The year was 1992, and Brian Clough was in his final season in charge at Nottingham Forest, the closing chapter of one of English football’s most successful managerial reigns. While one dynasty was coming to an end in the East Midlands, another was just starting, with Hyperama opening its first cash & carry in Nottingham.
The business was founded by the father and grandfather of current managing director, Marcus Singh. It started life in the 1970s as a van operation to Chinese and Indian takeaways, before it grew to a point where the biggest barrier to growth was cash flow.
The duo opened the cash & carry in Nottingham to solve this problem. One cash & carry has since become four, with Hyperama - Landmark Wholesale’s member of the year for 2016 – operating sites in West Bromwich, Peterborough, and Derby, the newest addition to the group, having been acquired three years ago.
A company with multiple arms, including several ethnic food brands, Hyperama is intent on securing further growth through its cash & carry operations. It has a clear strategy on how it wants to achieve its aims. Tasked with helping the business come out on the other side in even stronger shape is commercial director, Aris Poulis. A former buying director for Aldi, Poulis has now been at Hyperama for just over a year.
Explaining the ambitions, Poulis says: “Due to problems with the exchange rate, the National Living Wage and so on, we have to make every part of the business as efficient as possible, so that our customers do not feel the impact. In the next 18 months, we are investing around £4m in improving our frozen and chilled infrastructure, as well as resizing our depots. It is a huge investment in the existing business, and it is a commitment from us to the industry, not just Hyperama.
“In reducing the size of our Nottingham and West Bromwich depots, we will split the layout between retail and catering with clear in-store destinations for different customer groups. We are reshaping to give our customers a better shopping experience.
“By the end of this month, we hope to have the new freezers and separation set up in Nottingham. We hope to have achieved the same in West Bromwich by August.
“In Derby, we are just looking to bring in different categories to boost turnover based on customer requests, and in Peterborough, we are bringing in bigger freezers, because sales in the frozen section in all our depots have increased by 20%, so we want to ensure we have what our customers want.”
He adds: “We are cutting SKU counts and rationalising the range, working with the major suppliers to optimise the outcome for all parties involved. We are identifying the right SKUs, ones that won’t cannibalise each other, and we are working out what the planogram flow and space allocation should be by sector.”
In recent years, the cash & carry side of the business has grown its turnover from £80m to £100m. Coinciding with this, the overall split in sales from the business’ cash & carry estate between retail and catering has gone from about 70:30 seven years ago, to about 50:50 today. Hyperama hopes to convert the ratio to 70:30 in favour of catering within a few years, without sacrificing any retail sales. Poulis says: “Retail margins are getting smaller and smaller. The way to counter that – especially with the loss of PMPs on tobacco, and not knowing how sustainable being in that market is going to be – is to grow the catering side of the business. It just makes sense for us.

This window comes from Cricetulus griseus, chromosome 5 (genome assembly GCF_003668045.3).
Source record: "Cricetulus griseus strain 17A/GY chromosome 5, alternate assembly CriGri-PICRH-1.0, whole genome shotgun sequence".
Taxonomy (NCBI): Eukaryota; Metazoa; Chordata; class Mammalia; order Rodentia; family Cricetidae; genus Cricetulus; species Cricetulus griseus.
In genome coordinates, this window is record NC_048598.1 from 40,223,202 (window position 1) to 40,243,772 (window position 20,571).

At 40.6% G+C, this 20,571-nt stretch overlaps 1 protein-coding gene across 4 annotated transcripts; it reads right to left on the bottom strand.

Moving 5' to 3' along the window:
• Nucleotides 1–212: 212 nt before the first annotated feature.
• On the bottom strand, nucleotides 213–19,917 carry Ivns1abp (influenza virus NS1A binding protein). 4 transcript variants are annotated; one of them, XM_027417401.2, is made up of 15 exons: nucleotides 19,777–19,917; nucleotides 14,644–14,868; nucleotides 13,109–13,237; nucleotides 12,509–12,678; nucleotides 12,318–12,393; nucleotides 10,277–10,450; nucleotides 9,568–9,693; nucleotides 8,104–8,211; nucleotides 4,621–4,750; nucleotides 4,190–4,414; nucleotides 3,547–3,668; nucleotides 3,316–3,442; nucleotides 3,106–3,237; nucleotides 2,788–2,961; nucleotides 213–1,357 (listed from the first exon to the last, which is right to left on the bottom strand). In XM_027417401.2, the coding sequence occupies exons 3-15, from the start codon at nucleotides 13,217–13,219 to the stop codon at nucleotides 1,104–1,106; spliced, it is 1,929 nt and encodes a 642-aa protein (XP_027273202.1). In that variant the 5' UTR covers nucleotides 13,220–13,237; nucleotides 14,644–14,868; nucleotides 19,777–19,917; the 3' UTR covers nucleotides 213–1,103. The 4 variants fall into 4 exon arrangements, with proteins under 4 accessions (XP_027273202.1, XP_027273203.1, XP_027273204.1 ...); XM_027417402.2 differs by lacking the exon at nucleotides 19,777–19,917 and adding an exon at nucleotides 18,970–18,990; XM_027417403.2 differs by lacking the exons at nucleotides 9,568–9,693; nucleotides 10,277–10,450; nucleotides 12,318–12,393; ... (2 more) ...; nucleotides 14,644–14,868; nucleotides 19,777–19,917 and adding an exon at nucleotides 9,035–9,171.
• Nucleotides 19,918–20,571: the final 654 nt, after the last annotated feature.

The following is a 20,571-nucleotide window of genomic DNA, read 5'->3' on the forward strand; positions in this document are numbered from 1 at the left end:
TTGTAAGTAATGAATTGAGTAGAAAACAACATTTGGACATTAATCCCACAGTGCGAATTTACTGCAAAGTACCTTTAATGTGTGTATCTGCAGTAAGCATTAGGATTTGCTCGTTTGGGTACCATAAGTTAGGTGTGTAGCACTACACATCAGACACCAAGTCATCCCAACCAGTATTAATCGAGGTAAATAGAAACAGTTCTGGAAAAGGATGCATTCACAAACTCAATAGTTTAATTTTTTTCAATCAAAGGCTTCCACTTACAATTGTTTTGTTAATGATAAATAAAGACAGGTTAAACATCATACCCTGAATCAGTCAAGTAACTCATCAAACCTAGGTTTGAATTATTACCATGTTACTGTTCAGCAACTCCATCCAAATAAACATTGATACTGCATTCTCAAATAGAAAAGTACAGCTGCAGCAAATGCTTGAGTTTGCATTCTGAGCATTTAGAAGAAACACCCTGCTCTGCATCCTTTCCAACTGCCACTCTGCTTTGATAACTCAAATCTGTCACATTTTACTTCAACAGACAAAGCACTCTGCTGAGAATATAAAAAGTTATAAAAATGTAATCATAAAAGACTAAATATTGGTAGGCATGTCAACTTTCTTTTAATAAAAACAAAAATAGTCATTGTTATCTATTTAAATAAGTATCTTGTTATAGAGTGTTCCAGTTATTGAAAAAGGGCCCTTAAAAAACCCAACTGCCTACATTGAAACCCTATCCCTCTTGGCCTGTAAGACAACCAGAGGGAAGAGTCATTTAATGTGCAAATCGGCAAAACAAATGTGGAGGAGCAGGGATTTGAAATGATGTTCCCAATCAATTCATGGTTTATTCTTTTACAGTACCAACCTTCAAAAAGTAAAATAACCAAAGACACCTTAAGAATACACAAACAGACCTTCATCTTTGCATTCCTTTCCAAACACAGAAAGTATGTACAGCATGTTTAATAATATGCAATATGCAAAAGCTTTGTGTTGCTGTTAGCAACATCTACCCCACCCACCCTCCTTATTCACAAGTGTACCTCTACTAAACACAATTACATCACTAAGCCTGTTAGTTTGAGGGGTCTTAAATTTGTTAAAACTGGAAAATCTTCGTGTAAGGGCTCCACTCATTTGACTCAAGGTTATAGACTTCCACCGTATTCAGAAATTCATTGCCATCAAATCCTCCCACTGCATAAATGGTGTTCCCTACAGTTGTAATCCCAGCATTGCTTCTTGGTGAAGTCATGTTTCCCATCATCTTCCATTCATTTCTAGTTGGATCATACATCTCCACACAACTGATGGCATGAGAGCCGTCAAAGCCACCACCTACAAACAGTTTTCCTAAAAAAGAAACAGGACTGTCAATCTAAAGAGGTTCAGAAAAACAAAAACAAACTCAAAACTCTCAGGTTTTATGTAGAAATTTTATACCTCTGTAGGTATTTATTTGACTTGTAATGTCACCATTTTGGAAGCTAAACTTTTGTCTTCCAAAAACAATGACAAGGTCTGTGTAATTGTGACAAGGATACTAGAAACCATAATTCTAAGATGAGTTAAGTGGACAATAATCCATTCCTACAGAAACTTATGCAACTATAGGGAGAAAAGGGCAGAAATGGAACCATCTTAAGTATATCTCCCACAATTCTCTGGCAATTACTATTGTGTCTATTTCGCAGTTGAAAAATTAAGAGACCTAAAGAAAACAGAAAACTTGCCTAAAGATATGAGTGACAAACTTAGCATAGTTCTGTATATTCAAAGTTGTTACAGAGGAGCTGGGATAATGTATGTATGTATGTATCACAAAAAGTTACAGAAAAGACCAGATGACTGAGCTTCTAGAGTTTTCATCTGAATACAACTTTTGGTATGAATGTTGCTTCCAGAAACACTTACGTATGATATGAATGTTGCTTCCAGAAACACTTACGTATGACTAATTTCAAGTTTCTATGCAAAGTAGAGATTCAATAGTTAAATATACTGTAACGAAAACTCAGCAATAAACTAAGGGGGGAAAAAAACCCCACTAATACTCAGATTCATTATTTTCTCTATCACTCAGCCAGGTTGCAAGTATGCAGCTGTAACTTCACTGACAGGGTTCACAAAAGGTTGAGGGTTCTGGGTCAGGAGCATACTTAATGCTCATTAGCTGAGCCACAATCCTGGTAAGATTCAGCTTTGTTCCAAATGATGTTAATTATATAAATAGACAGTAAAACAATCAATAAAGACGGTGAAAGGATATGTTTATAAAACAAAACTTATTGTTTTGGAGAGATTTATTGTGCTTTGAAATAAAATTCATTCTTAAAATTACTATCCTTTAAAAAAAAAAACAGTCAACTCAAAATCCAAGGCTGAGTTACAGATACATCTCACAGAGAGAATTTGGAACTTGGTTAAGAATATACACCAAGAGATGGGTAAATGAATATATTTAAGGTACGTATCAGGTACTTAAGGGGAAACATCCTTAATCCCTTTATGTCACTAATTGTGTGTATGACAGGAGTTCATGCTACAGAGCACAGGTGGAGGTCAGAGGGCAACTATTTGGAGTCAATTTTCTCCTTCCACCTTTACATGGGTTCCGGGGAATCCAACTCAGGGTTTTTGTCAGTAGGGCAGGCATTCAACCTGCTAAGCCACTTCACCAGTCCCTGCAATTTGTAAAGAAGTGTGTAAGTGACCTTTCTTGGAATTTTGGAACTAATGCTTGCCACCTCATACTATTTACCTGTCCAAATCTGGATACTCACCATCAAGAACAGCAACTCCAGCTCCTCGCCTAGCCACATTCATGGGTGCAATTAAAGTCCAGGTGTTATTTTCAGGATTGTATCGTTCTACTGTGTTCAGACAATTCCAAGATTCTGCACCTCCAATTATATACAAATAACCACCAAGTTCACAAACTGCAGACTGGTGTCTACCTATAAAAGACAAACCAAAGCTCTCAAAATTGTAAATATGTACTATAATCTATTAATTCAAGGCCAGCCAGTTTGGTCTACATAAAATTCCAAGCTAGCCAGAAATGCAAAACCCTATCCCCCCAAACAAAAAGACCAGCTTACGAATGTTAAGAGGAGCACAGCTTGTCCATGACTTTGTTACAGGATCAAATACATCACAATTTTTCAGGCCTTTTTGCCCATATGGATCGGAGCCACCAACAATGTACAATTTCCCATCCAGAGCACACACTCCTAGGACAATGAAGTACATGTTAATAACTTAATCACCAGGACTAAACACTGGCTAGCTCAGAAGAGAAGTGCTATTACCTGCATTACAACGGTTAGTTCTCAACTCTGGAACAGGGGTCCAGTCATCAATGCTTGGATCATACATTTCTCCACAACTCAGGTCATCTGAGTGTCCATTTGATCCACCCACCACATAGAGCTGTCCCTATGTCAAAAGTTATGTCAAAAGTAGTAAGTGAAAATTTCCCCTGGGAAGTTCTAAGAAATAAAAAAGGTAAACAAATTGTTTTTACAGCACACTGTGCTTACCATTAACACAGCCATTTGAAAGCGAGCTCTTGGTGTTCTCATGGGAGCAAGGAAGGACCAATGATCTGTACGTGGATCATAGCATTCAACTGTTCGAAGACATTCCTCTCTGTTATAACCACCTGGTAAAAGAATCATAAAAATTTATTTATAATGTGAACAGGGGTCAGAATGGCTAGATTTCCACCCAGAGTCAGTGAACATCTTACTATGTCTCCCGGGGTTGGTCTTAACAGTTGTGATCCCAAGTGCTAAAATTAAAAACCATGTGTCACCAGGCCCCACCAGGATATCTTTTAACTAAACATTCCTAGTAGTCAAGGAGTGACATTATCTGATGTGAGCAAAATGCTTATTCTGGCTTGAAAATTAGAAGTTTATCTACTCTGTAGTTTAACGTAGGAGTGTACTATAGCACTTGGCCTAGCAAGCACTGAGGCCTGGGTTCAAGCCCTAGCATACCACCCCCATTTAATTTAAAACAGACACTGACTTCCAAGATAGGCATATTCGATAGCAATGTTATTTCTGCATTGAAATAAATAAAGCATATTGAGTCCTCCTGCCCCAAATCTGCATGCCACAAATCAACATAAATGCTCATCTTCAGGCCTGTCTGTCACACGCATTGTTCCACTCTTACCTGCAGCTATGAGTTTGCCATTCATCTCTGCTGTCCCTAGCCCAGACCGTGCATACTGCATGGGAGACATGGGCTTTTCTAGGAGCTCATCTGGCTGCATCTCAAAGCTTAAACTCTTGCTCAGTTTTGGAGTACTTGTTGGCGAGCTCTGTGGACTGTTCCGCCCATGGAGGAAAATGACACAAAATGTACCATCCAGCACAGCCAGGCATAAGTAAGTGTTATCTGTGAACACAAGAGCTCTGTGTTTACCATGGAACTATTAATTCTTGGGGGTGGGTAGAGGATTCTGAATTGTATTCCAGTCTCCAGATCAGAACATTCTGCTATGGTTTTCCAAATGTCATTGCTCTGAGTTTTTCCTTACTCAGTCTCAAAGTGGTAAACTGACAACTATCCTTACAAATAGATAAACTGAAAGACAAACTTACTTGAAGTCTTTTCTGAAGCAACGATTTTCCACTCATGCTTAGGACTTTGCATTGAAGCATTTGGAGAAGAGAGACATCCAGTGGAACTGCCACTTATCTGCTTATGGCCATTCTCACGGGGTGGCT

“As a cash & carry division, the Chinese sector is very important to us. We have also always been strong in the curry-house sector, and we have grown in fast food. We have grown the delivered catering function over the last few years – investing in lorries, multi-temperature vehicles, drivers, picking tools, and so on.”
Poulis pinpoints having close relationships with its customers as setting Hyperama apart from its competitors: “Customer service is in the DNA of those who work here – we demand it and train it into our staff when they join,” he says.
On the pricing front, meanwhile, Hyperama works to make sure that its prices on all key lines are lower than its competitors’, and the business is working with Landmark to try to get greater traction from its Retail Club.
One of the firm’s other expansion strategies is to look at acquisition opportunities. Poulis says: “The business in Derby is trading profitably three years after we took it over, so we are ready for the next acquisition. The business doesn’t have to be in the Midlands, either – we are open to various possibilities.”
Hyperama has recently partnered with a Polish foods manufacturer, which has helped it bring 200 products into its Peterborough depot to serve the area’s sizeable Polish community.
Poulis explains: “We want to make our depot a destination for different customers. So this partnership will hopefully help us attract custom. The figures are positive, so we will probably look to roll it out across the rest of our depots.
“But we are also looking to partner with other specialist wholesalers. We have the depots, you have the product – use our infrastructure to sell your inventory.”
Brian Clough showed that Nottingham is a city where big dreams can turn into brilliant realities. But all the planning in the world counts for nothing if you cannot get your project off the ground.
Poulis says: “When I joined the company, I was quite happy to see that Marcus was of a similar mindset. It is clear between us where we want to go, and we have already put down the steps. We know the end-line for our goals. The £4m investment is huge, and we want the return to be as quick as possible. We have got a good plan – now we have just got to execute it.”